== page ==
Motorbikes line the streets of Ho Chi Minh City

Environmental Crises, Development, and Sustainability Highlight Buffalo State University’s 2024 Southeast Asia Week

Headshot of Mark Frank
Mark Frank

Buffalo State University is honored to welcome a group of international scholars who will draw attention to the multi-pronged challenges of environmental crises and sustainability amid continuing global economic development during the 13th annual Southeast Asia Week March 18–21. 

Mark Frank, Ph.D., assistant professor of history at Fulbright University Vietnam, will present this year’s international guest lecture, “Saigon Motors: Motorbike Mobility and the Futures of a City since 1967,” on Tuesday, March 19, from 12:15 to 1:30 p.m. in Bulger Communication Center 214.

Frank specializes in the environmental history of the twentieth century, including the history of science and technology, the history of ethnicity, and human relations with the environment. He holds a Ph.D. in Chinese history from the University of Illinois at Urbana-Champaign.

His talk will explore the history of the Honda Cub motorbike in Vietnam from its late-1960s introduction onward to examine the interplay of individual human subjects and broad, systemic forces: namely, market development and the urban environment of Ho Chi Minh City (or Saigon). A 1963 advertising campaign for the 50cc Honda Cub aimed to sell that bike to American families as a fun, practical way to motor around with a child, dog, or houseplant in tow, promising, “You meet the nicest people on a Honda.”

Headshot of Vida Vanchan
Vida Vanchan

If that image was doomed to a short shelf life in the United States, it had long legs in much of Southeast Asia, where the Honda Cub (and modified versions thereof) remains among the most popular vehicles for all demographics from teenagers to the elderly. Increasingly, urban travelers are in a position to choose between motorbikes and cars, including the growing supply of electric cars manufactured in Vietnam. Green capitalism has become a significant influence on personal choices, and yet attitudes toward the environmental sustainability of low-capacity motorbike engines are varied and often contradictory. This talk draws on oral history interviews with Saigon residents to chart changes in the ways that people choose to get around as they weigh myriad factors, including affordability, safety, environmental sustainability, and personal style.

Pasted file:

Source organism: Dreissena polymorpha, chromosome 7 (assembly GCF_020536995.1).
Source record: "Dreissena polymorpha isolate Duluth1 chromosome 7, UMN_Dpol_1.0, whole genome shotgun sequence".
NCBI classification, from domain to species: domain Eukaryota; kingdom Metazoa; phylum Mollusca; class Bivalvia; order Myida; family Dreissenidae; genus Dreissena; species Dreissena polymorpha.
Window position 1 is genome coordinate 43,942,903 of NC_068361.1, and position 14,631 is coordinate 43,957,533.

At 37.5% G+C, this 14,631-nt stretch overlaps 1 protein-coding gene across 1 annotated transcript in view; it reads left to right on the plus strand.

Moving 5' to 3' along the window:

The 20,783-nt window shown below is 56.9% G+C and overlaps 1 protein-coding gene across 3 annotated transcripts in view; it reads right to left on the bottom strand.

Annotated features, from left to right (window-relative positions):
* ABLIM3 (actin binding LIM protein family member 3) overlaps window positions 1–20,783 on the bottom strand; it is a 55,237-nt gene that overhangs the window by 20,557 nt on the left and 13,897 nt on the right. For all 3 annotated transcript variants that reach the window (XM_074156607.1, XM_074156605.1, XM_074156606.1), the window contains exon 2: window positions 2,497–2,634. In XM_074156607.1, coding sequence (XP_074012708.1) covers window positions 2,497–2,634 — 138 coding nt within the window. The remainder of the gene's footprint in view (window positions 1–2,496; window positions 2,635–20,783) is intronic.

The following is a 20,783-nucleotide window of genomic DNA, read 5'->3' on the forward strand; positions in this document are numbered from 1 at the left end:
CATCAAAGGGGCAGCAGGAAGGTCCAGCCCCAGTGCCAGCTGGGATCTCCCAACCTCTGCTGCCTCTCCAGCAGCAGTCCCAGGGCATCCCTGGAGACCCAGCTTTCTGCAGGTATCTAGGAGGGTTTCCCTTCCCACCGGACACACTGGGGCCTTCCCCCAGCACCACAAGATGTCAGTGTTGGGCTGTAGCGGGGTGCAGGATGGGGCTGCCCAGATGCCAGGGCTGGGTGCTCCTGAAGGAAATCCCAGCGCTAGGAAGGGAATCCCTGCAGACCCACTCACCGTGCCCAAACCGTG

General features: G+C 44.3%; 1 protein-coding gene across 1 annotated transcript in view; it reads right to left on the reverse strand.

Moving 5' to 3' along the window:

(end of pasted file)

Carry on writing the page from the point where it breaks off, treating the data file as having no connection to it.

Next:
For more than a decade, Buffalo State University has celebrated Southeast Asia Week with free presentations that explore timely economic, social, cultural, and geopolitical topics. All events are free and open to the public, but advance registration is required.


Headshot of Mitch Aso
Michitake “Mitch” Aso


“Southeast Asia Week is unique to our Buffalo State University campus,” said Vida Vanchan, director of Buffalo State’s Global Studies Institute and professor of geosciences, who founded the university’s celebration in 2012 and continues to organize it every year. “The event not only helps educate audiences from the campus community and beyond on Southeast Asia but also helps foster interactions and connections within the Southeast Asian community locally, nationally, and internationally.”

This year’s speakers for Southeast Asia Week also include Michitake “Mitch” Aso, associate professor of history at the University at Albany; and Peter J. Marcotullio, professor of geography and environmental science and the director of the Institute for Sustainable Cities at Hunter College, CUNY.

Aso is an award-winning global environmental historian whose research focuses on Vietnamese and French agriculture, medicine, and health in the nineteenth and twentieth centuries. He holds a Ph.D. in the history of science from the University of Wisconsin-Madison.